String[] dataColumns = {     		
            COLUMN_NAME_1,
            ...
       } ;
       // View IDs for formatting.
       int[] viewIDs = { 	
            android.R.id.text1,   
            ...		
       };
       // Adapter for the ListView.
       SimpleCursorAdapter adapter = new SimpleCursorAdapter(       		
            this,                                 
            android.R.layout.simple_list_item_1, 
            cursor,  
            dataColumns,
            viewIDs   
            );
       // Binder to display row results.
       adapter.setViewBinder(new SimpleCursorAdapter.ViewBinder() {
           public boolean setViewValue(
                View view, Cursor cursor, int columnIndex) {
        		
                // Get row of cursor.
                String displayText = 
                    DatabaseUtils.dumpCurrentRowToString(cursor);

                // Set text in display.
                ((TextView) view).setText(displayText);
                return true;
            }
       });        
       // List Adapter.
       setListAdapter(adapter);	
   }
}

Android Eclipse Waiting for Debugger

This is part of the Android Quick Code Access series of posts. Depending on the specifics of your Android code, you may need to add code to force a wait for the Eclipse debugger. This is especially true for asynchronous code functions like background threads. Without the code below, you may see Eclipse break points not being triggered. You might think that your code is broken, when in fact you just need to add a code line to force it to wait for the debugger to catch up.

android.os.Debug.waitForDebugger()

Android Allowing Main Thread I/O

An important aspect of Android App design is to never block the main UI thread with long running tasks. Doing so can result in an Application Not Responding (ANR) condition that can cause your App to be stopped. To prevent ANR conditions, always perform long running tasks such as I/O in background threads.

If you need to test I/O access from the main UI thread, you'll need to change the Thread Policy as shown below. Only do this for testing. In your production App, make sure you perform I/O operation in a background thread.

StrictMode.ThreadPolicy policy = 
    new  StrictMode.ThreadPolicy.Builder().permitAll().build(); 
StrictMode.setThreadPolicy(policy);

Android Image Button Listener

This is part of the Android Quick Code Access series of posts. For more information on handling Buttons, see the Android Button class.

// Listener for Button.
ImageButton imageButton = (ImageButton) findViewById(R.id.myButton);
imageButton.setOnClickListener(new OnClickListener() {
			
    // Button onClick method.
    @Override
    public void onClick(View v) {
				
        // Take action here.
         . . .

    } 
});

Android Content Provider/SQLite Methods

There are a number of key methods for accessing data via an Android Content Provider or directly on the underlying SQLite database.  The table below summarizes the method parameters and return values. The graphic is from the video training course Learning Android App Programming.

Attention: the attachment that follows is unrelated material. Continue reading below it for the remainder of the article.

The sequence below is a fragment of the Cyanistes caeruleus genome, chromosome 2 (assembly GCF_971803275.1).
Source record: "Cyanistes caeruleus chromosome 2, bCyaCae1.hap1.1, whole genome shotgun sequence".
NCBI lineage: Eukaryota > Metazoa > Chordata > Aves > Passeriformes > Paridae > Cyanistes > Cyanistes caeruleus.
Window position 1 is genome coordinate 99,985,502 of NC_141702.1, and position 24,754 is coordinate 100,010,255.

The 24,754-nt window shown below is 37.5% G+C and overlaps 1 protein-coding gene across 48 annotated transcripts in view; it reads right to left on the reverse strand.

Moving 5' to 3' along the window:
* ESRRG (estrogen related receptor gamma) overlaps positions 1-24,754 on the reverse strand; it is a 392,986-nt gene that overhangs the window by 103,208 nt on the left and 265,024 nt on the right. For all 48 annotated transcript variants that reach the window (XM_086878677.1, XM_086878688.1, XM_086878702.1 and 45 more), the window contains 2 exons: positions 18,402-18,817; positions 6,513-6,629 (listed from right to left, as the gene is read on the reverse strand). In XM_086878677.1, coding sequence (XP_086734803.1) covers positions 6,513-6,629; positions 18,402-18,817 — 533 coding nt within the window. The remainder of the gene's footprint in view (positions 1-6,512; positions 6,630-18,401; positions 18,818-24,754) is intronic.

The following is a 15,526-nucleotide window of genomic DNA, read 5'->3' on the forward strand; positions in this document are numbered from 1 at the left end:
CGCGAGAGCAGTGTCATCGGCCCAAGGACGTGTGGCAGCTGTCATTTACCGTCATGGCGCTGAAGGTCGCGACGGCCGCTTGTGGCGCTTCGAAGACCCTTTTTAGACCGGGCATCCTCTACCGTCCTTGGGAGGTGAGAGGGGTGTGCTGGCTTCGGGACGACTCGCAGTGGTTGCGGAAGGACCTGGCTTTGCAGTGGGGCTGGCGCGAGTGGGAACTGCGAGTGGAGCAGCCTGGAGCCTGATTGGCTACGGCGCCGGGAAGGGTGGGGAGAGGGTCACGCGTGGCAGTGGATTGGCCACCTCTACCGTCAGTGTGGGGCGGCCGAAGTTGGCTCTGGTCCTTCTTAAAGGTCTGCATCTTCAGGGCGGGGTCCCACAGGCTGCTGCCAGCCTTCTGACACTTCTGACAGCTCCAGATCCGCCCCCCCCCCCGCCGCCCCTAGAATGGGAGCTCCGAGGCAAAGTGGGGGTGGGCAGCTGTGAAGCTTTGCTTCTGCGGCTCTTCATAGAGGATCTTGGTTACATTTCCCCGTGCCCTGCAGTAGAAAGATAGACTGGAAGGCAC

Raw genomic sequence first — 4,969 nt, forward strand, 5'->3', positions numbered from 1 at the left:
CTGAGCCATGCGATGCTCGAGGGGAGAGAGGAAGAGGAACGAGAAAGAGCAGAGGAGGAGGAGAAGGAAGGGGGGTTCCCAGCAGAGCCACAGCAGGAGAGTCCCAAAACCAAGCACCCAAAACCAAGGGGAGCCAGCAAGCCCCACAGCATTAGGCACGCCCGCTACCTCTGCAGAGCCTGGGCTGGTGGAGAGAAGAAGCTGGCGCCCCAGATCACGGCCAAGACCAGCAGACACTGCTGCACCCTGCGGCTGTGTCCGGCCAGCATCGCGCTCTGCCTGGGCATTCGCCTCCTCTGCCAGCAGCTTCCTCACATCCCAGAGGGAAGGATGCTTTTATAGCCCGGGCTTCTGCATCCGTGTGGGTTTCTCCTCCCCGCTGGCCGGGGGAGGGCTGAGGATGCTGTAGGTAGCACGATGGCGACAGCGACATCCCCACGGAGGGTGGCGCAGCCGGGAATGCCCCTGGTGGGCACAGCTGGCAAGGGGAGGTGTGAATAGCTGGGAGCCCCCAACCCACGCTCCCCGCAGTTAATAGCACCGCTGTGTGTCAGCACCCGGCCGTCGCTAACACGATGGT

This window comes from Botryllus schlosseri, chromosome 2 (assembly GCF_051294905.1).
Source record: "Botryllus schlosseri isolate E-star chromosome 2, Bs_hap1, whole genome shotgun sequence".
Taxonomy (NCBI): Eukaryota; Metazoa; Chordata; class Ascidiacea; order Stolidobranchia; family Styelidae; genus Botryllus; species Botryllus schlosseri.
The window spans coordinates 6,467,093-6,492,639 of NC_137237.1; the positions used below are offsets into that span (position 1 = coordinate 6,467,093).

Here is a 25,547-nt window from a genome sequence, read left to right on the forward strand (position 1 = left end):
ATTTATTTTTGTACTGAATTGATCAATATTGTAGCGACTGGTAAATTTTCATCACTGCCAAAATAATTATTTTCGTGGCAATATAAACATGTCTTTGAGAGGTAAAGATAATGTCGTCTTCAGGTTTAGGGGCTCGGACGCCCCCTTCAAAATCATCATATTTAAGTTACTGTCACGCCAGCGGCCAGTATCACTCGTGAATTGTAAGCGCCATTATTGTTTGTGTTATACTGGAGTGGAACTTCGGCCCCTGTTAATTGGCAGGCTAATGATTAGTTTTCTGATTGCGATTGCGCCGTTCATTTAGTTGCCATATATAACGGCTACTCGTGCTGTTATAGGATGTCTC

B-tree and Binary Search Tree Data Structures

B-tree and Binary Search Tree data structures are similar but different ways to store data. The advantage of using search trees is that the test for membership can be performed efficiently provided that the tree is reasonably balanced, that is, the leaves of the tree are at comparable depths.

B-tree Implementations

B-tree implementations are normally commercial. Languages don't typically provide direct B-tree support. To find B-tree implementations, search Google for B-tree software.

Binary Search Tree Implementations

Some languages do provide support for Binary Search Trees. In Java, see the TreeMap class, which implements a variant of the Binary Search Tree, the Red-Black Tree.

Binary Tree Data Structure Comparison

Both structures operate in the average in O(log n) time. Note that in the worst case, B-tree, at O(log n), is faster than Binary Search Tree at O(n).

P Versus NP Complexity Theory

The P Versus NP issue deals with whether every problem whose solution can be quickly verified by a computer can also be quickly solved by a computer. This is a major unsolved problem in computer science.

In common, practical terms, it deals with how to identify problems that are either extremely difficult or impossible to solve.  In order of difficulty from easy to hard, problems are classified as P, NP, NP-Complete and NP-Hard.

So why do we care? When approaching complex problems, it's useful to have at least some idea of whether the problem is precisely solvable, or if an approximation is the best that can be accomplished. 

Big O Notation

Big O notation is a way to characterize the time or resources needed to solve a computing problem.  It's particularly useful in comparing various computing algorithms under consideration. Below is a table summarizing Big O functions. The four most commonly referenced and important to remember are:

  • O(1)              Constant access time such as the use of a hash table.
  • O(log n)        Logarithmic access time such as a binary search of a sorted table.
  • O(n)              Linear access time such as the search of an unsorted list.
  • O(n log(n))   Multiple of log(n) access time such as using Quicksort or Mergesort.

Sorting Algorithms